I never HAD the problem. I only FIXED it many times. So I don't qualify to answer you from what I can see. I am only sharing from a small office perspective and from the shop's angle and what info I have gathered over the years.

"a mac does not work well in the windows enviorment."

How could this be true? With boot camp we boot XP or Vista. It's now a bona fide Windows PC. Tell me why this doesn't work.


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by nycboy0156 / April 6, 2007 6:31 AM PDT
In reply to: Missing the point...

One that I'm aware of is Parallels which is made for both mac and windows and you can use it to run windows on a mac or mac on windows. However, I would stay away from the mac, it will cost you dearly. Every piece of equipment made for a mac is two or three time more expensive than the exact same piece of hardware made for windows.(Just compare the price of "Parallels" for both) In addition you will also have to get used to the "no version for mac" messages that appear everywhere on the net. I got so tired that I finally dumped the mac and moved over to windows. I got tired of paying top dollar for computer equipment and being treated like a second class netizen. Of course the decision is up to you, but you have been warned!

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And could be worth every penny.
by R. Proffitt Forum moderator / April 6, 2007 6:35 AM PDT

I've watched many poor(er) souls head to service counters or call the geeksquad to solve issues that never happen on an Apple. This is not to write that it's nirvana but let's look at BACKUP on a Mac and compare what came with Vista.

Ouch! Who was asleep when backup was discussed?

The average bill for a trip to those counters is now in the 200 buck category. Can everyone afford this?


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Backup is as easy as 1,2,3 on vista.
by nycboy0156 / April 6, 2007 6:44 AM PDT

First of all if you're not aware of it Vista keeps a copy of every document you work on. So if you've worked on your document 8 separate times vista has all 8 versions, you can go back to any one you wish with just a double click. As far a backup is concerned, you can drag all those important documents to a flash drive, they already come in capacities of (8) EIGHT GIGABYTES and are sure to exceed that amount before years end!!!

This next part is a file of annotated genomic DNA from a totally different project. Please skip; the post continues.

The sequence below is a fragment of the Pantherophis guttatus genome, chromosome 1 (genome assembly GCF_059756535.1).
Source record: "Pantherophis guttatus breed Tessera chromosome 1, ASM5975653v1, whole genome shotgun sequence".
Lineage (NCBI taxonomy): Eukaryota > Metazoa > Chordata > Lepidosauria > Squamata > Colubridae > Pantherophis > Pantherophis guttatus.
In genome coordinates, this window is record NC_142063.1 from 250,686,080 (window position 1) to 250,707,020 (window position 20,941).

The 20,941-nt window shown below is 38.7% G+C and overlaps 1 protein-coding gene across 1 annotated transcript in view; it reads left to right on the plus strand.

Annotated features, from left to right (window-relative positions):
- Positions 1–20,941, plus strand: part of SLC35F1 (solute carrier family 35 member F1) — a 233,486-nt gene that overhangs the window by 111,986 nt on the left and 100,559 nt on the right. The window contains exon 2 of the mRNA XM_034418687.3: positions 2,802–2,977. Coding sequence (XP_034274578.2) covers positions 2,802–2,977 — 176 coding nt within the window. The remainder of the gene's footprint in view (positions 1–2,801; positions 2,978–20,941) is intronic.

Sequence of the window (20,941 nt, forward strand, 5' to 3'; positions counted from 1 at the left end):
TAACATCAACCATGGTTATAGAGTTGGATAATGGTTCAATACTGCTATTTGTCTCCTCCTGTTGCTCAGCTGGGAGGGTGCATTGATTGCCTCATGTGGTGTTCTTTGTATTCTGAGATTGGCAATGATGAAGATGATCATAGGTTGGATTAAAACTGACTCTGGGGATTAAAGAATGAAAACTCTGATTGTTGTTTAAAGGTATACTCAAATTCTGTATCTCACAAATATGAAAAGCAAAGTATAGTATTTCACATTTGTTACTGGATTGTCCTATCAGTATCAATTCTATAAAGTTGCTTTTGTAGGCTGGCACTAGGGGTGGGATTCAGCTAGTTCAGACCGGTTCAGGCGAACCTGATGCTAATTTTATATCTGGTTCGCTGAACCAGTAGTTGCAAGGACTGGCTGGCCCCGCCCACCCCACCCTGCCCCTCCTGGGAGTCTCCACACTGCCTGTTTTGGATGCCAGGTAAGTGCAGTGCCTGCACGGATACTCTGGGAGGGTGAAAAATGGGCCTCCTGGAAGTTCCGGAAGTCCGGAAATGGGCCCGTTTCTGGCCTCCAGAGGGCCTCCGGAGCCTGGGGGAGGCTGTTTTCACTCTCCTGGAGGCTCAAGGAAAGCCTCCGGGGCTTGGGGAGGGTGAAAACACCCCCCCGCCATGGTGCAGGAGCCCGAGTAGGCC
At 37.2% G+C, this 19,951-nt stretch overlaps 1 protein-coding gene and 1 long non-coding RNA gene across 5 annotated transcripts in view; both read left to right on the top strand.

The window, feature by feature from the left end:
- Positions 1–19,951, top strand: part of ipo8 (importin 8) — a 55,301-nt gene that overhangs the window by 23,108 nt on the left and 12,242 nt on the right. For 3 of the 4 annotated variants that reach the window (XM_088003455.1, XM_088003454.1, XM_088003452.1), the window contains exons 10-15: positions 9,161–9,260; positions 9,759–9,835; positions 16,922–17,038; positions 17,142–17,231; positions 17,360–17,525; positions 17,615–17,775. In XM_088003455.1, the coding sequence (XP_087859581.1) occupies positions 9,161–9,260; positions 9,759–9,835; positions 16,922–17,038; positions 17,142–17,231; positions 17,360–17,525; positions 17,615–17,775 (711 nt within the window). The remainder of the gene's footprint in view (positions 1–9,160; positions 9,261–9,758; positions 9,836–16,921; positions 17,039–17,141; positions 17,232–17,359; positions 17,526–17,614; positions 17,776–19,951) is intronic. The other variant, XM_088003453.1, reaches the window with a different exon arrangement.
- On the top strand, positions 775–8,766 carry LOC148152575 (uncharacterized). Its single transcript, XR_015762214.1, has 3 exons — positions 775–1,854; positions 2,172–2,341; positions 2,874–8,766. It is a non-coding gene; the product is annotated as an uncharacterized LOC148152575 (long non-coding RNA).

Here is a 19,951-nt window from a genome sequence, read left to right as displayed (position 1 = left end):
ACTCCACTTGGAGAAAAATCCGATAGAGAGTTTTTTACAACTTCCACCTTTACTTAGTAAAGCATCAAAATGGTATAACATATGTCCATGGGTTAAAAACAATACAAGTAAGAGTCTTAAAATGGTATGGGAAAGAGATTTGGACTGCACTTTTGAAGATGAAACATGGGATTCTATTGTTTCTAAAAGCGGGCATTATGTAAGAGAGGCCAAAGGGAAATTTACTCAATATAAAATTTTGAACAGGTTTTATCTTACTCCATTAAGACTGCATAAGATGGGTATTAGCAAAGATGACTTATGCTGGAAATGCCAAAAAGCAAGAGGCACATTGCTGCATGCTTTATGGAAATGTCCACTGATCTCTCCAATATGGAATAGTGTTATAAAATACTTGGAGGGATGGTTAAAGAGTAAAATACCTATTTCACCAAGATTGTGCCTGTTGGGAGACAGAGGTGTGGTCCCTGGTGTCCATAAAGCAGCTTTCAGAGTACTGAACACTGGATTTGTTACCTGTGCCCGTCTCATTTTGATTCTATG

Two hundred dollars for tech support?? Have you checked out the price of mac peripherals lately? Over the lifetime of a mac it adds up to thousands.

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Yes, I've compared.
by R. Proffitt Forum moderator / April 6, 2007 6:51 AM PDT

The trips to the shops keep them busy. I take it you haven't seen the MacOSX backup facility. I've seen Vista's and it seems poor to MIA to the task.

The Vista forum is in need of your help. You appear to be willing to pitch in so how about rescuing a few fellow members?

Some peripherals are the same price such as Printers, Camcorders, wifi routers, external drives, etc. What items are you referring to?


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No terribly conserned about cost
by naito888 / April 6, 2007 6:52 AM PDT

Really...I've never paid anyone else to fix my computer, so trips to geek squad (who goes to best buy to fix a computer anyway?) arn't a consern. What is conserning is how mac hardware is supported in windows. Bootcamp isn't written to support Vista, and many things don't work in windows (the camera does not work on windows, the clock resets at ever reboot, keyboard problems, no delete key to log in for business purposes, the infared remote doesn't work). Just seems like alot of the cool stuff about a mac doesn't work when you run windows on it (what makes this a "bona fide" windows machine again?).

Anyone running windows on their mac exclusively?

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"Bootcamp isn't written to support Vista,"
by R. Proffitt Forum moderator / April 6, 2007 7:14 AM PDT

You must have missed the announcement. That's supported now.

If you are self supporting then you may not see the savings. I don't go the noted repair counter but take a trip there and watch the counter for awhile and you'll be amazed.

Not everyone is self sufficient or wants to be. Most of us want it to work.